In City of Austin v. Reagan National Advertising of Austin, LLC, 596 U.S. ____ (2022), the U.S. Supreme Court overturned a decision by the 5th U.S. Circuit Court of Appeals to hold that the city of Austin, Texas, did not violate the free speech clause of the First Amendment in its restrictions of digital billboards.
The city of Austin prohibited new off-premise digital signs (chiefly billboards) or digitization of existing ones while allowing digital signs on the premise of a business that advertised goods or services offered at the business. In so doing, the majority decision, written by Justice Sonia Sotomayor, decided that the law was not an improper example of content discrimination and did not, therefore, require strict scrutiny.
Sotomayor was joined by Chief Justice John Roberts and justices Stephen Breyer, Elena Kagan, and Brett Kavanaugh.
Austin prohibited conversions of existing billboards to digital
Sotomayor pointed out that American localities have been regulating outdoor advertising for more than a century. Such regulations proliferated after the adoption of the Highway Beautification Act of 1965. Many jurisdictions have distinguished, as Austin did, between on- and off-premises advertising. Although Austin grandfathered in existing off-premise signs, it subjected new signs to uniform regulations designed to enhance the aesthetic value of the city. In this case, it had refused to allow new digital signs or digitization of existing off-premises signs.
Court precedents acknowledge a regulation is content based if it “applies to particular speech because of the topic discussed or the idea or message expressed,” Sotomayor observed. A content-based restriction on speech is presumptively unconstitutional and subject to strict scrutiny, the highest form of judicial review, whereas content-neutral laws generally must survive only intermediate scrutiny.
Sotomayor thought that it would be “too extreme an interpretation of this Court’s precedent” to say that Austin’s regulation was content-based simply because someone had to determine whether a sign did or did not relate to a good or service being offered on the premises.
Austin’s sign regulations do not discriminate based on content, Sotomayor says
While the sign regulation at issue in the Supreme Court’s ruling in Reed v. Town of Gilbert (2015) had required the city to distinguish among ideological signs, political signs, and temporary directional signs, the Austin regulations did not require such precise classification or treat them differently. The Austin regulations more resembled the regulations upheld by the Supreme Court in Heffron v. International Society For Krishna Consciousness, Inc. (1981), Sotomayor wrote. In Heffron, city authorities simply had to decide whether or not individuals were or were not soliciting donations.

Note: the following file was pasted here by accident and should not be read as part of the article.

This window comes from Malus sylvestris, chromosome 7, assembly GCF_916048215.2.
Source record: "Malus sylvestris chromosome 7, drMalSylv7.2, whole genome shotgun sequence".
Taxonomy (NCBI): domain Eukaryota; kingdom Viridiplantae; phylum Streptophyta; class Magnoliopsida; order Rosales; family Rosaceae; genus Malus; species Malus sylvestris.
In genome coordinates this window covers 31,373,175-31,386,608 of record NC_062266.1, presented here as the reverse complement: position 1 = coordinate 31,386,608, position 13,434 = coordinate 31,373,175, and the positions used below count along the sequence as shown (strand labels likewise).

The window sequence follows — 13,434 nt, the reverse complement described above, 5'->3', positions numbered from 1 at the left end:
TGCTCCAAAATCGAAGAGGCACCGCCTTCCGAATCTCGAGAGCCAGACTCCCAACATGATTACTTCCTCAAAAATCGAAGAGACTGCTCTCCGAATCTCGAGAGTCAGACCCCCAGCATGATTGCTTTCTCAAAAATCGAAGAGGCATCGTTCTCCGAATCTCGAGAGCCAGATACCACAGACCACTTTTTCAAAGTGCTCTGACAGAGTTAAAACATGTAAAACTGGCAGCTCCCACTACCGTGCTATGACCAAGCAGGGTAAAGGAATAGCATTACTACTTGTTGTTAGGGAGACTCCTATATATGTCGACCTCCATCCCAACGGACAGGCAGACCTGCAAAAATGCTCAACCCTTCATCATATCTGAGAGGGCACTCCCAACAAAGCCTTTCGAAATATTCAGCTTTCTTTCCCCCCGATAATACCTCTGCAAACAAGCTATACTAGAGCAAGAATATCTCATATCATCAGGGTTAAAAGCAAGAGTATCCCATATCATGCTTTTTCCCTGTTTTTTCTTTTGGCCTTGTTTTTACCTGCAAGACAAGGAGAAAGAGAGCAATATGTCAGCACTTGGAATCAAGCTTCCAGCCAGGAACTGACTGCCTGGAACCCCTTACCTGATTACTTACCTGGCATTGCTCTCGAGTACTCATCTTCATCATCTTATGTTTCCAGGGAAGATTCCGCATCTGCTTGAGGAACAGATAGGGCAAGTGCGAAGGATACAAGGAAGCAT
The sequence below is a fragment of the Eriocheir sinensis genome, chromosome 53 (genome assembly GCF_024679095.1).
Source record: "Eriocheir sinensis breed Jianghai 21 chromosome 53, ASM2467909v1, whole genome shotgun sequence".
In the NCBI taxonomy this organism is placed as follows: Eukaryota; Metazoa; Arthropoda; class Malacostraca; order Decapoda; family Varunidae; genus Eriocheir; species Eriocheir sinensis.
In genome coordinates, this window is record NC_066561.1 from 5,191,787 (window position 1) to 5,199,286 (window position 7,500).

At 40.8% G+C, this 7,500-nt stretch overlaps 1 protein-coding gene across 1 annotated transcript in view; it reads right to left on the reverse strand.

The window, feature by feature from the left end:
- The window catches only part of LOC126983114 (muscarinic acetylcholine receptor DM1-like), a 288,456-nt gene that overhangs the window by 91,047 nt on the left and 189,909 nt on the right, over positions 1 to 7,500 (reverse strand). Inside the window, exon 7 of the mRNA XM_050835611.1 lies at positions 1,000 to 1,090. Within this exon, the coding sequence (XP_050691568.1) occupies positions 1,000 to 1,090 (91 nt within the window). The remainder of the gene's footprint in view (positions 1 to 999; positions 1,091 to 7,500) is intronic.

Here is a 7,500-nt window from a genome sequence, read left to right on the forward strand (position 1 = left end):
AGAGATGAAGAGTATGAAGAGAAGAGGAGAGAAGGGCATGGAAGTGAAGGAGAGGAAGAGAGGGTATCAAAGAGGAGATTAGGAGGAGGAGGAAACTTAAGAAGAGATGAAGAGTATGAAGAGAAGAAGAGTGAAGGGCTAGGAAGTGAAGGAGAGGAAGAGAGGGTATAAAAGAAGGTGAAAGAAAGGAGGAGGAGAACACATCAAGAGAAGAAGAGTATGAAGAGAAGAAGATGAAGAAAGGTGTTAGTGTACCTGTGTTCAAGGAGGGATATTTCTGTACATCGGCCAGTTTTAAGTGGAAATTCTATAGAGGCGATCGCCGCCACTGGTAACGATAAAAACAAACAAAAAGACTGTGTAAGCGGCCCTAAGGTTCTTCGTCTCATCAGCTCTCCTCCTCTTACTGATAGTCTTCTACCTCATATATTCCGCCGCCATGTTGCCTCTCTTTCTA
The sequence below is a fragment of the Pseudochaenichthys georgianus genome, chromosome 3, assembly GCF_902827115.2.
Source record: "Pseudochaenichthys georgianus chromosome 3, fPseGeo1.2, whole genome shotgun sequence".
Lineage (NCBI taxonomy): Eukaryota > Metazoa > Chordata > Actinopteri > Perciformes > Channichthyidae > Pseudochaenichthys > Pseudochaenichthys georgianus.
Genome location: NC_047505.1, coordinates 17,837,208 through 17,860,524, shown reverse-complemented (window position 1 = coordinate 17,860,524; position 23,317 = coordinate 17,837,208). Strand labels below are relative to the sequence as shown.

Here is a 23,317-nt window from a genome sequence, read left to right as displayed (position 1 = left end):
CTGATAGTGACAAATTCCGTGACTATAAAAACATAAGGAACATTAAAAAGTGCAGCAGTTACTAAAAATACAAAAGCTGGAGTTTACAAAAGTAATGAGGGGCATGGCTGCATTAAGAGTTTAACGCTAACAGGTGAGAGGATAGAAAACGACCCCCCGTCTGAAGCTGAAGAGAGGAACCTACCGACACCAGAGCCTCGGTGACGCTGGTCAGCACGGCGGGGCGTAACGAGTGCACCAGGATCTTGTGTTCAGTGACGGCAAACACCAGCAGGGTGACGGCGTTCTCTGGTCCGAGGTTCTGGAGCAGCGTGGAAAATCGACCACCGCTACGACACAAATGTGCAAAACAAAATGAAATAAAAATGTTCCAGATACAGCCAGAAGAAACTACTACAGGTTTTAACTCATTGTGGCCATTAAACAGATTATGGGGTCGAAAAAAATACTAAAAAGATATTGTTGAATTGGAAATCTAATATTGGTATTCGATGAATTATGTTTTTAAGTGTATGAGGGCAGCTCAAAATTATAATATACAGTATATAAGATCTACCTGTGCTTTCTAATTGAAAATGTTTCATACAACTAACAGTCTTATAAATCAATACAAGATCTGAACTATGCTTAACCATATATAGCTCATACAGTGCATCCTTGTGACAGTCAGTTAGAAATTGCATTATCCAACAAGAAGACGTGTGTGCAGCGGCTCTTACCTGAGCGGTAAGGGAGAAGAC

“Underlying these cases and others is a rejection of the view that any (city) examination of speech or expression inherently triggers heightened First Amendment concern. Rather, content-based regulations are those that discriminate based on ‘the topic discussed or the idea or message expressed,’’’ Sotomayor wrote.
Although the ruling found that the regulations did not involve improper content discrimination and should be given only intermediate, rather than strict, scrutiny, the parties had not litigated the issue as to whether there might be “an impermissible purpose or justification” behind an otherwise facially content-neutral restriction.” The court accordingly remanded the case back to the lower courts for such a determination.
Breyer: Regulation does not interfere with ‘marketplace of ideas’
Whereas the majority decision had distinguished this case from the decision in Reed, Justice Breyer wrote a concurring opinion in which he argued that Reed had been incorrectly decided. Noting that “(t)he First Amendment is not the Tax Code,” Breyer said that doctrines such as the presumption against content discrimination should be treated “not as bright-line rules, but instead as rules of thumb.”
In this case, he saw no evidence that the city of Austin had applied its regulation in a way as to interfere with the “marketplace of ideas.” He thought that there were adequate prudential reasons to suggest that on-premise signs were less likely than billboards and other off-premise signs to lead to visual clutter or to cause traffic accidents by distracting drivers.
Justice Samuel Alito concurred in the judgment but dissented from some of the majority reasoning by noting that it was not always apparent whether signs posted near a place of business were actually directly related to that business.
Dissent would have subjected Austin sign ordinances to strict scrutiny
Justice Clarence Thomas authored the dissent that was joined by Justices Neil Gorsuch and Amy Barrett. They thought the majority opinion was an improper departure from the decision in Reed. But the dissent also appeared directed largely to disagreeing with the decision in Hill v. Colorado (2000).
In Hill, the court upheld restrictions on counseling outside abortion clinics as content-neutral regulations rather than attempts to block a particular viewpoint. The dissenting justices favored a “bright-line rule for content-based restrictions” and would have subjected the Austin regulations to strict scrutiny.
Thomas subjected each of the majority’s arguments to point-by-point refutation. Whereas the majority had stressed the length of time that sign regulations had been in place, Thomas noted that they were not based on constitutional originalism since there was no evidence that the American Founders had dealt with such issues. Thomas concluded by arguing that it was better to adhere to the “clear and neutral role that Reed had provided rather “than risk resuscitating Hill.”
This article was published April 22, 2022. John R. Vile is a professor of political science and dean of the University Honors College at Middle Tennessee State University.